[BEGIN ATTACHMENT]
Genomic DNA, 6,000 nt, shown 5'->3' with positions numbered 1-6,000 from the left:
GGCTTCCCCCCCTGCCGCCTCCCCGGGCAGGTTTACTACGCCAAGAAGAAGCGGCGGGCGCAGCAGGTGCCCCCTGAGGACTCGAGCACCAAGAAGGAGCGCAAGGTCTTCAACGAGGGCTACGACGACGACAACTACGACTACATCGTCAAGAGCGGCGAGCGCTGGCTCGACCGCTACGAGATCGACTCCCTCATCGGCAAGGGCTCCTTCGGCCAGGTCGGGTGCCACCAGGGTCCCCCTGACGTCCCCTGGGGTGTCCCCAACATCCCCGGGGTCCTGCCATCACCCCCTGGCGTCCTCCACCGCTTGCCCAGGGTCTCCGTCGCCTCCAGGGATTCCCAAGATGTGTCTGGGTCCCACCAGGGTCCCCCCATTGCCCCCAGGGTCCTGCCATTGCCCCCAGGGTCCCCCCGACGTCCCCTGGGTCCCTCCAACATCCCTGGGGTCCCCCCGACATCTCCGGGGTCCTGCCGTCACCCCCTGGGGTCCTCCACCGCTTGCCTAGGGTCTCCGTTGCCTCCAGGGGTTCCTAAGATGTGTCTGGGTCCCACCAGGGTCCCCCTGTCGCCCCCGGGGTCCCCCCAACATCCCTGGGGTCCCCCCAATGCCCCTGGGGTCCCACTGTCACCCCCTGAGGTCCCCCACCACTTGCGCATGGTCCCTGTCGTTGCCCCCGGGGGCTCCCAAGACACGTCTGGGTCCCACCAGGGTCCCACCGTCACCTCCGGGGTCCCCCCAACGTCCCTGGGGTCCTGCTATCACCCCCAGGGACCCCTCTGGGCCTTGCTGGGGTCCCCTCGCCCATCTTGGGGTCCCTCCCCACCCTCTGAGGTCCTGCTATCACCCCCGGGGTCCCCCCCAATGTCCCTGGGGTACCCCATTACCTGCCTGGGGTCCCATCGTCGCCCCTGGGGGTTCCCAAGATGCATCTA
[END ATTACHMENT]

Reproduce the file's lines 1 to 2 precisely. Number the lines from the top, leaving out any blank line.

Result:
Genomic DNA, 6,000 nt, shown 5'->3' with positions numbered 1-6,000 from the left:
GGCTTCCCCCCCTGCCGCCTCCCCGGGCAGGTTTACTACGCCAAGAAGAAGCGGCGGGCGCAGCAGGTGCCCCCTGAGGACTCGAGCACCAAGAAGGAGCGCAAGGTCTTCAACGAGGGCTACGACGACGACAACTACGACTACATCGTCAAGAGCGGCGAGCGCTGGCTCGACCGCTACGAGATCGACTCCCTCATCGGCAAGGGCTCCTTCGGCCAGGTCGGGTGCCACCAGGGTCCCCCTGACGTCCCCTGGGGTGTCCCCAACATCCCCGGGGTCCTGCCATCACCCCCTGGCGTCCTCCACCGCTTGCCCAGGGTCTCCGTCGCCTCCAGGGATTCCCAAGATGTGTCTGGGTCCCACCAGGGTCCCCCCATTGCCCCCAGGGTCCTGCCATTGCCCCCAGGGTCCCCCCGACGTCCCCTGGGTCCCTCCAACATCCCTGGGGTCCCCCCGACATCTCCGGGGTCCTGCCGTCACCCCCTGGGGTCCTCCACCGCTTGCCTAGGGTCTCCGTTGCCTCCAGGGGTTCCTAAGATGTGTCTGGGTCCCACCAGGGTCCCCCTGTCGCCCCCGGGGTCCCCCCAACATCCCTGGGGTCCCCCCAATGCCCCTGGGGTCCCACTGTCACCCCCTGAGGTCCCCCACCACTTGCGCATGGTCCCTGTCGTTGCCCCCGGGGGCTCCCAAGACACGTCTGGGTCCCACCAGGGTCCCACCGTCACCTCCGGGGTCCCCCCAACGTCCCTGGGGTCCTGCTATCACCCCCAGGGACCCCTCTGGGCCTTGCTGGGGTCCCCTCGCCCATCTTGGGGTCCCTCCCCACCCTCTGAGGTCCTGCTATCACCCCCGGGGTCCCCCCCAATGTCCCTGGGGTACCCCATTACCTGCCTGGGGTCCCATCGTCGCCCCTGGGGGTTCCCAAGATGCATCTA